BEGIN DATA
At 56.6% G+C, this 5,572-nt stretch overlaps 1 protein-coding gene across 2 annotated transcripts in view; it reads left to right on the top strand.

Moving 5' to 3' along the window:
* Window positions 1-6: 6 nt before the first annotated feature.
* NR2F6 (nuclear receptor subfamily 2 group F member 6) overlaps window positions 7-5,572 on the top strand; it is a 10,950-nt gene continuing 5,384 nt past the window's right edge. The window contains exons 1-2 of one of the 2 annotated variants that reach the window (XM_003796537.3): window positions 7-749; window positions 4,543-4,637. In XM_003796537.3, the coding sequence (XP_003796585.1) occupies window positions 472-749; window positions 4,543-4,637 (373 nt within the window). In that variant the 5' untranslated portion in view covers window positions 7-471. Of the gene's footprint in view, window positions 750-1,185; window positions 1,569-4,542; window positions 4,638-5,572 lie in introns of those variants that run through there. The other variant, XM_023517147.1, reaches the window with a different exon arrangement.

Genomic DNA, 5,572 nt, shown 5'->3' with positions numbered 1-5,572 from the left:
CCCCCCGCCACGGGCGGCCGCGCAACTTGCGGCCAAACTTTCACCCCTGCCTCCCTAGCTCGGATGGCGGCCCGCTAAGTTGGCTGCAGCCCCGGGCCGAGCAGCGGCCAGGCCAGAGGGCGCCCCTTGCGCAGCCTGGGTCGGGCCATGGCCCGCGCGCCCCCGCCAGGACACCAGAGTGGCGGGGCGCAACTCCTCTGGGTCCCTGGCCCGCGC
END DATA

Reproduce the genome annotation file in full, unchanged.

At 56.6% G+C, this 5,572-nt stretch overlaps 1 protein-coding gene across 2 annotated transcripts in view; it reads left to right on the top strand.

Moving 5' to 3' along the window:
* Window positions 1-6: 6 nt before the first annotated feature.
* NR2F6 (nuclear receptor subfamily 2 group F member 6) overlaps window positions 7-5,572 on the top strand; it is a 10,950-nt gene continuing 5,384 nt past the window's right edge. The window contains exons 1-2 of one of the 2 annotated variants that reach the window (XM_003796537.3): window positions 7-749; window positions 4,543-4,637. In XM_003796537.3, the coding sequence (XP_003796585.1) occupies window positions 472-749; window positions 4,543-4,637 (373 nt within the window). In that variant the 5' untranslated portion in view covers window positions 7-471. Of the gene's footprint in view, window positions 750-1,185; window positions 1,569-4,542; window positions 4,638-5,572 lie in introns of those variants that run through there. The other variant, XM_023517147.1, reaches the window with a different exon arrangement.

Genomic DNA, 5,572 nt, shown 5'->3' with positions numbered 1-5,572 from the left:
CCCCCCGCCACGGGCGGCCGCGCAACTTGCGGCCAAACTTTCACCCCTGCCTCCCTAGCTCGGATGGCGGCCCGCTAAGTTGGCTGCAGCCCCGGGCCGAGCAGCGGCCAGGCCAGAGGGCGCCCCTTGCGCAGCCTGGGTCGGGCCATGGCCCGCGCGCCCCCGCCAGGACACCAGAGTGGCGGGGCGCAACTCCTCTGGGTCCCTGGCCCGCGC